And it also gives me a chance to rest and reflect on my experiences this season so far.
Here’s the highlights: I’ve had an absolute blast meeting new friends, cheering for D.C. United, and learning more than I thought I could possibly want to know about soccer and soccer tactics.
But not everything has been positive, of course. Getting treated like a criminal is not something that I--a 30-something white lady with an office job--am used to and it feels incredibly shitty to have the worst assumed of you for stepping a bit outside the lines of “family friendly” behavior.
It also feels shitty to be told that your support for the team is worth absolutely nothing, that your passion and interest do not register as dollar amounts on a spreadsheet and therefore do not matter. On top of just being a dick thing to say to somebody who has dedicated a lot of time and money to supporting a team, it’s also a really stupid thing to say to customers whom you depend on to come out provide the authentic “soccer atmosphere” that you sell to your other customers because your team has no superstar players and is only intermittently a winning team. (All I’m saying is that it’s not an accident that I often see the field level customers turn around and take pictures of us going crazy in the stands.)
I’ve grown to love D.C. United but it’s because of the men on the field and my new friends in the stands. Here’s what the business types need to understand about fans: you cannot assign a dollar amount to my willingness to stand out in the freezing rain for 90 minutes waving a flag and singing at the top of my lungs but if you treat us with respect I am willing to shell out a steady stream of dollars that is representational of the love I feel for the team. Maybe it will open a few eyes if I say that I’ve bought quite a bit of fan merchandise but zero official merchandise since the Ultras began their strike and I don’t think I’m the only one.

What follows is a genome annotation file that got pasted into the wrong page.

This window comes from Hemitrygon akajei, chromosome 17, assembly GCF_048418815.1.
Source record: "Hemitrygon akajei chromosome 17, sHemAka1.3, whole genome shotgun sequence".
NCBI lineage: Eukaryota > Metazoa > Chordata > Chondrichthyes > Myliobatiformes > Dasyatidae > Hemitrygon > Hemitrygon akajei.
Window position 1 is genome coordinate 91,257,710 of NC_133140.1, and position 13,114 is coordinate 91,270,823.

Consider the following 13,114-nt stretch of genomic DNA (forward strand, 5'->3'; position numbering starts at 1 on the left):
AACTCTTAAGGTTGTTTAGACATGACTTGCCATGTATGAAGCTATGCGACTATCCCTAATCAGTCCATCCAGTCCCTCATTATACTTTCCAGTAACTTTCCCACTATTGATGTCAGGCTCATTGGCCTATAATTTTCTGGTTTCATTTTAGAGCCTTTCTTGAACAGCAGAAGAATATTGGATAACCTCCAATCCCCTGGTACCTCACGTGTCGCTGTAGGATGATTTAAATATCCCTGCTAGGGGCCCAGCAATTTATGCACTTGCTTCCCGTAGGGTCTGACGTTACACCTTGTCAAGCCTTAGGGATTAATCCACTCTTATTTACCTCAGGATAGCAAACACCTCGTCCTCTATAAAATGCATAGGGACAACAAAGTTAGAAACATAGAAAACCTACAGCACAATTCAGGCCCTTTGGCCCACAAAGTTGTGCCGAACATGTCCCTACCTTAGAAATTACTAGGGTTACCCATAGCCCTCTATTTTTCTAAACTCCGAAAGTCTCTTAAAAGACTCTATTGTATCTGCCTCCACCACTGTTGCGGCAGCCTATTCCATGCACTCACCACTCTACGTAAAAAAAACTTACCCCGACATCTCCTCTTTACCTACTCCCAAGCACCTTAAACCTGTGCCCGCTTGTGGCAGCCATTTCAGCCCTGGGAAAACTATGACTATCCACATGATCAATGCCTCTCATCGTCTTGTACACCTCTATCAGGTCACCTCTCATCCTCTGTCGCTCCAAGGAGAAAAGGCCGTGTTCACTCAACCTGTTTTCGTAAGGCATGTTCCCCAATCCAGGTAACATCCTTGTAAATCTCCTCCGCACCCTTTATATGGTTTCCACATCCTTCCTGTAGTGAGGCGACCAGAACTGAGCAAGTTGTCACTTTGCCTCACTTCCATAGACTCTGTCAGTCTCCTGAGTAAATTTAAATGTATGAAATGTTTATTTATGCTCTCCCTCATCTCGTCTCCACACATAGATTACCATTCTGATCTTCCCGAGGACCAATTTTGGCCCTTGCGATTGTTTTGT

But I do love those guys on the field and I want them to do succeed. I still believe we’ll be seeing Bobby Boswell hoist that MLS Cup over his head at the end of the year. We can’t give up yet! Look, Alhaji Kamara is out hitting tires with a giant hammer in a parking lot. DOES THAT NOT INSPIRE YOU?!
Because, speaking of which, I love the Major League Soccer players. They are all sorts of earnest, sarcastic, ridiculous, showboating, dumb as rocks, whipsmart, handsome, ugly as sin, buff, dadbods, questionable facial hair, questionable tattoos, manbuns galore, hideous whiteboy dreads, kind, and total dicks. I’ve had a lot of fun playing the MLS Fantasy game and--here is where the business side did something really smart for fans--it’s done what it’s supposed to and gotten me invested in other players on other teams. I like when David Villa scores not just because he’s extremely emotional and an absolute joy to watch on the field but because it gets me points. I love having points. And thanks to my love of points I’m now willing to turn on Univision or Fox Sports or whatever and watch a non-D.C. United MLS game because I genuinely like the players and care about the outcome.